Congress members urge investigation into secret CIA anti-terrorism program

Members of Congress July 13 called for an investigation into a secret CIA program designed to kill al-Qaeda members. The call follows the recently publicized information that former vice-president Dick Cheney directly ordered the CIA to withhold information about the program from Congress and kept it secret for eight years.

The intelligence committees of the House of Representatives and the Senate were informed of the program by CIA director Leon Panetta after he terminated it on June 23. Rep. Anna Eshoo (D-CA), a member of the House Intelligence Committee, said that the committee should look into the origin of the program’s funding and who kept it secret from Congress. Eshoo called for a full investigation and for the hiring of a prosecutor who is specialized in such areas of law. An executive order issued by President Gerald Ford in 1976 banned assassinations, but officials have maintained that the ban does not apply to the killing of enemies during war. Additionally, the National Security Act requires the CIA to inform Congress of programs such as the one at issue. According to reports, the program had not yet become fully operational but was only in the planning and possibly training stages.

Bush-era intelligence policy has been highly contested since the change in administration earlier this year. On July 10, five federal agencies released a report on the prior administration’s warrantless wiretapping program that reviewed both the flawed legal origins of the program and questioned the effectiveness of information produced by wiretapping international communications of American citizens. In May, Cheney defended the national security policies of the Bush administration speaking at the American Enterprise Institute (AEI), while criticizing many of the security policies of President Barack Obama. (Jurist, July 14)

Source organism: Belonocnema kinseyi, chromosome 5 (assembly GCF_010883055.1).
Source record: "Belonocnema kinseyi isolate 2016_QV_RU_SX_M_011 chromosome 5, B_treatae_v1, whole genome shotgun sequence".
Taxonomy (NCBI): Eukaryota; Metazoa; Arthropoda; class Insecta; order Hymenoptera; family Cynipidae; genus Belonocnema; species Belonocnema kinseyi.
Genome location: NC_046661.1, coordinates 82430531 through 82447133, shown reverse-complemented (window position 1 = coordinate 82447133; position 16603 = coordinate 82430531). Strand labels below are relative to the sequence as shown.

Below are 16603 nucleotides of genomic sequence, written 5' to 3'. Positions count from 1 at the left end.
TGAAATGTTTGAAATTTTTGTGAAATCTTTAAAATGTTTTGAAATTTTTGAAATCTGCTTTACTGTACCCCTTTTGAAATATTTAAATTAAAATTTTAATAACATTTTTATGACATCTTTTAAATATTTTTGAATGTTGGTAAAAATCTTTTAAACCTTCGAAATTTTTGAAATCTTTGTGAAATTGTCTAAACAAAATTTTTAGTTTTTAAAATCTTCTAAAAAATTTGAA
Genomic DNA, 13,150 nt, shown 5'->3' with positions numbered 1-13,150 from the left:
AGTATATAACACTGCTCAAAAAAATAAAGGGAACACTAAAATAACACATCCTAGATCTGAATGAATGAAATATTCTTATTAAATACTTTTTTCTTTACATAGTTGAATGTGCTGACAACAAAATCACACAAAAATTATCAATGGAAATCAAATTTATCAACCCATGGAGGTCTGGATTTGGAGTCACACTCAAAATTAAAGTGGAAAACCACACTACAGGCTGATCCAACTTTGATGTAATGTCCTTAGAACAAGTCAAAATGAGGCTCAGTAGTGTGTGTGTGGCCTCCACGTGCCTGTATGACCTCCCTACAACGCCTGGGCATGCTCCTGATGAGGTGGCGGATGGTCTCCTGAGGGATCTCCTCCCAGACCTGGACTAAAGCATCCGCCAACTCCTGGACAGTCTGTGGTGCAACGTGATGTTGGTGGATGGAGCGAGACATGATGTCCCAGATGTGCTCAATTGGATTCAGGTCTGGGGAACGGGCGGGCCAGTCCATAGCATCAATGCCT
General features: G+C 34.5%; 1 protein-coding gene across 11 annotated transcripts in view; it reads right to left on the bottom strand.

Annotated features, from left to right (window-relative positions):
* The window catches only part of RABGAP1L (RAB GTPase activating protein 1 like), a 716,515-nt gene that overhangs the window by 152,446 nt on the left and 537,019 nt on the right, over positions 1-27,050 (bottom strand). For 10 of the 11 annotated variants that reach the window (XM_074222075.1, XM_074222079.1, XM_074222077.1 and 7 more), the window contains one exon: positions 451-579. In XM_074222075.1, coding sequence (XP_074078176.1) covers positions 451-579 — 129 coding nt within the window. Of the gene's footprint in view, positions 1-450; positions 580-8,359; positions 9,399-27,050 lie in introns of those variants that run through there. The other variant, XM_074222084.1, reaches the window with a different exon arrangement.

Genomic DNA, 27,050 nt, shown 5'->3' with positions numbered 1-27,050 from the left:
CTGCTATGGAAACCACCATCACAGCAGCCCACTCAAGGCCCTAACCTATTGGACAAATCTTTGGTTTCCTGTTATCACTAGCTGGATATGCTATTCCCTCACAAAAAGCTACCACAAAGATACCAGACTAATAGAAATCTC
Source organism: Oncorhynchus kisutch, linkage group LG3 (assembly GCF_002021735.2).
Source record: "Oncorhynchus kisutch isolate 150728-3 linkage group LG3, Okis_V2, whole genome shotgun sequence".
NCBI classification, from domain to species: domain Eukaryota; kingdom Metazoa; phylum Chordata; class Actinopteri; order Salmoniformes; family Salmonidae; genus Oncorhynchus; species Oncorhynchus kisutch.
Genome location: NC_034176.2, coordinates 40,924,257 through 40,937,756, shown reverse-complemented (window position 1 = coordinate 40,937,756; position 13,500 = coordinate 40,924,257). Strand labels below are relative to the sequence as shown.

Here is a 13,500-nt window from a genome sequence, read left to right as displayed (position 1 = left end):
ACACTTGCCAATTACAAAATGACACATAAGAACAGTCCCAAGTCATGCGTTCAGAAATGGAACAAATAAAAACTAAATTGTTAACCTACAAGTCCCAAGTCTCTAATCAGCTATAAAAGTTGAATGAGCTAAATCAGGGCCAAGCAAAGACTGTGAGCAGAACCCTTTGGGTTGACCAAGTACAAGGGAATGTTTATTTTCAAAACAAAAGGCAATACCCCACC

See our last posts on the politics of the GWOT and the surveillance scandal.

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    From the New York Times, Sept. 3:

    Contractor to Continue Work in Iraq Temporarily
    WASHINGTON — Underscoring its reliance on outside contractors, the State Department said Wednesday that it had extended a contract in Iraq with a subsidiary of the company formerly known as Blackwater, even though the business was denied an Iraqi government license to operate in the country.

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